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Τ Η Ε
PROGRESS of POESY.
A PINDARIC ODE.
Φωναντα συνετοίσιν. ές
PINDAR, Olymp. II.
When the Author first published this and
the following Ode, he was advised, even by his Friends, to subjoin some few explanatory Notes; but he had too much respect for the understanding of his Readers to take that liberty.
* Awake, up my glory: awake, lute and harp.
The faughing flow'rs, that round them blow,
The subject and fimile, as usual with Pindar, are united. The various sources of poetry, which gives life and lustre to all it touches, are here defcribed ; its quiet majestic progress enriching every subject (otherwise dry and barren) with a pomp of diction and luxuriant harmony of numbers ; and its more rapid and irresistible course, when swoln and hurried away by the confli&t of tumultuous passions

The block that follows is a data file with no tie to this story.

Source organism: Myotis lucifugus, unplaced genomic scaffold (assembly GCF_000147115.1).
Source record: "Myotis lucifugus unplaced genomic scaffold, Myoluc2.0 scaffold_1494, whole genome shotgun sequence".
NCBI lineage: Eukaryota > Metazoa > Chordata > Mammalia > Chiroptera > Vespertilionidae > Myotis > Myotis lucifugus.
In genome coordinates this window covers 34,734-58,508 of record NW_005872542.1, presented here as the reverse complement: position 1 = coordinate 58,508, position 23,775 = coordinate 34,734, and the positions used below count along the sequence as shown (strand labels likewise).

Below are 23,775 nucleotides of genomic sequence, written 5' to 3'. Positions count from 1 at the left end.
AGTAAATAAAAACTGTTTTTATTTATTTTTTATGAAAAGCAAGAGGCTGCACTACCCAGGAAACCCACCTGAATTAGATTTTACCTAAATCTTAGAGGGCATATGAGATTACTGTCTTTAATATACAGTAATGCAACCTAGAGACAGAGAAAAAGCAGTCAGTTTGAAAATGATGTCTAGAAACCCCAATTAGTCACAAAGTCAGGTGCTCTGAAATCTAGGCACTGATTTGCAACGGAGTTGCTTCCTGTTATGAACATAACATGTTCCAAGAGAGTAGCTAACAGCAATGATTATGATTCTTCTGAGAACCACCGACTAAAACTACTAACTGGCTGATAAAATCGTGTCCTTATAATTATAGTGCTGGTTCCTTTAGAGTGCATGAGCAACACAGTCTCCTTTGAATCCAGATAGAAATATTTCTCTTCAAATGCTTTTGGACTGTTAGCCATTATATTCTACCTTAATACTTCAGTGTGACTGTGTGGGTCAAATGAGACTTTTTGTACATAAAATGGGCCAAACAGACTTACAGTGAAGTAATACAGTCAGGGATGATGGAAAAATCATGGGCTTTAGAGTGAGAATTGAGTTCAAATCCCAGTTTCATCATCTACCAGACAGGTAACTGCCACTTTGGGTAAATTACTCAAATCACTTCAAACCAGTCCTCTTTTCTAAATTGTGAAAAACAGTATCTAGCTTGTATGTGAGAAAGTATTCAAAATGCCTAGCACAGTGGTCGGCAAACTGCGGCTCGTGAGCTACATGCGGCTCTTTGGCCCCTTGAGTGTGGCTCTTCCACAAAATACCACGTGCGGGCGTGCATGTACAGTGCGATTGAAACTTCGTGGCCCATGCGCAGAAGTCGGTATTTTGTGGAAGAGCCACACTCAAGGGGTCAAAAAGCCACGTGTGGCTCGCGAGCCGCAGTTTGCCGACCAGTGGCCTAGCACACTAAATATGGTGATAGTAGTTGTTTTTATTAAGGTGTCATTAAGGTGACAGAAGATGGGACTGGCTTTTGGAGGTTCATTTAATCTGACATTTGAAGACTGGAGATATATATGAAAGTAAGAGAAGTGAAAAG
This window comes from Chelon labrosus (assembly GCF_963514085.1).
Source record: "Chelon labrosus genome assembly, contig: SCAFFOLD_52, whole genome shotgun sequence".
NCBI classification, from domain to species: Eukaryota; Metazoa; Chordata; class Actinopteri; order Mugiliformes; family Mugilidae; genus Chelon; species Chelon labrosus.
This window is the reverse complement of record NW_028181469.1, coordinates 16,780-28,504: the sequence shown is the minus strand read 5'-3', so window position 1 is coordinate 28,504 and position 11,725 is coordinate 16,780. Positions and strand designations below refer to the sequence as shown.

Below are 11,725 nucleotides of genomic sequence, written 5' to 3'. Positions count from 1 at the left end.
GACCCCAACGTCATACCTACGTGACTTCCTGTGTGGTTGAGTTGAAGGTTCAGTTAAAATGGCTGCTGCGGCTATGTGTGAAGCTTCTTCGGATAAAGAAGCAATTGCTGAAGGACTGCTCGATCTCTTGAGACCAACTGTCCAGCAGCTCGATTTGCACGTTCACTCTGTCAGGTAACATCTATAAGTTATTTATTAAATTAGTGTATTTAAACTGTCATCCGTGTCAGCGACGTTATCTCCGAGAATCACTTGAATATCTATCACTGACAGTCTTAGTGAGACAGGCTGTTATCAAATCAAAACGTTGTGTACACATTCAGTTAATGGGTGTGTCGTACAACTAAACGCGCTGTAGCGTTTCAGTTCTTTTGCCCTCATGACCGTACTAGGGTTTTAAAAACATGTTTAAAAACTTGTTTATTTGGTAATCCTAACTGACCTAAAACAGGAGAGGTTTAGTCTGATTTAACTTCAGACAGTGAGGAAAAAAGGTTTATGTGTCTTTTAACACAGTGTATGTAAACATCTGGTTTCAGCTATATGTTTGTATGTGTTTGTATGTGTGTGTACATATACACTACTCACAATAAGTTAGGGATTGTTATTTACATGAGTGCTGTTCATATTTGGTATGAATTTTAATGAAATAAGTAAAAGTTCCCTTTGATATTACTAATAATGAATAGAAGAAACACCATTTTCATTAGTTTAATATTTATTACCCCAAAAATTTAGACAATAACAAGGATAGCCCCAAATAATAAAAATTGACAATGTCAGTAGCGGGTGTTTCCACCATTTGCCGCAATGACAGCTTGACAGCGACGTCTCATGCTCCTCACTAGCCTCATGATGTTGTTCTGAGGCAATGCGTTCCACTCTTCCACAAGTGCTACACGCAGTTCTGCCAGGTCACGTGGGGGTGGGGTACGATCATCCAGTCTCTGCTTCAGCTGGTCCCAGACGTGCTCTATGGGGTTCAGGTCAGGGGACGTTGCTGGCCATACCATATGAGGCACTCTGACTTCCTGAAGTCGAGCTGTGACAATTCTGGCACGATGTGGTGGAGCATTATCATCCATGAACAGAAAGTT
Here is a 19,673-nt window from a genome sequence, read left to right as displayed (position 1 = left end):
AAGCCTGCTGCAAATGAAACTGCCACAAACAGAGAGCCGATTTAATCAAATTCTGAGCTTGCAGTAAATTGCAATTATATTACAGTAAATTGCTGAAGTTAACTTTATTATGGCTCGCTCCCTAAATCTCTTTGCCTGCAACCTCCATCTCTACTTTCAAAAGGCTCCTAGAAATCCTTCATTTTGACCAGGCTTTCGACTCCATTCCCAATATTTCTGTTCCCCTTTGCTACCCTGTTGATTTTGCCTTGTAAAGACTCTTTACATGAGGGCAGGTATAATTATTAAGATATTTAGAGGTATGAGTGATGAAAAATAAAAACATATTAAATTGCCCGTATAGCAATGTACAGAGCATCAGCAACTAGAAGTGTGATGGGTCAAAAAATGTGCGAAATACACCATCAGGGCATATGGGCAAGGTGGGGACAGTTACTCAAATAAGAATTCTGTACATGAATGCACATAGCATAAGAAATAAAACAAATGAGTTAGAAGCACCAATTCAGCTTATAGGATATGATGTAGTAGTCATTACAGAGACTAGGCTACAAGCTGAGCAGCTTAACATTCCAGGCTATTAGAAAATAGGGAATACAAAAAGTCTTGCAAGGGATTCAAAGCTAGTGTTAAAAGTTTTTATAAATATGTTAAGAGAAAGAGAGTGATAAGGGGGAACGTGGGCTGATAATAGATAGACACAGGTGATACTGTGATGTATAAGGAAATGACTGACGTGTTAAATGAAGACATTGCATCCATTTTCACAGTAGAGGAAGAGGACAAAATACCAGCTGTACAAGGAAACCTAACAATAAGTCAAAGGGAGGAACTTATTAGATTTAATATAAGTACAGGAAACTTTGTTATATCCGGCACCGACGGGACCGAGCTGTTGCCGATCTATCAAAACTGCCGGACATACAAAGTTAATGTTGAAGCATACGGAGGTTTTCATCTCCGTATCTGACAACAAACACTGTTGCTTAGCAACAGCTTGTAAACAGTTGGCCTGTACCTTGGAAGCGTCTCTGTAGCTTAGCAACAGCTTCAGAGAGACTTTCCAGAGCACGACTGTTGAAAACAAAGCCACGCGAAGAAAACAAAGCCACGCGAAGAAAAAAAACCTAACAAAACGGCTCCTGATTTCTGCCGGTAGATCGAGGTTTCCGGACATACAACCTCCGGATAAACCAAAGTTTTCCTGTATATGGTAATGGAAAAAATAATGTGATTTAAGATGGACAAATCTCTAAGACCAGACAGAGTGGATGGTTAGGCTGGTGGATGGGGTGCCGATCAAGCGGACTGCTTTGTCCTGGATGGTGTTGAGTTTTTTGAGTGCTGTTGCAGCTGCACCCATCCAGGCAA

* Oh! Sovereign of the willing soul,
And frantic Passions hear thy soft controul.
Power of harmony to calm the turbulent sallies of the soul. The thoughts are borrowed from the first Pythian Ode of Pindar,
+ This is a weak imitation of some incomparable lines in the fame Ode.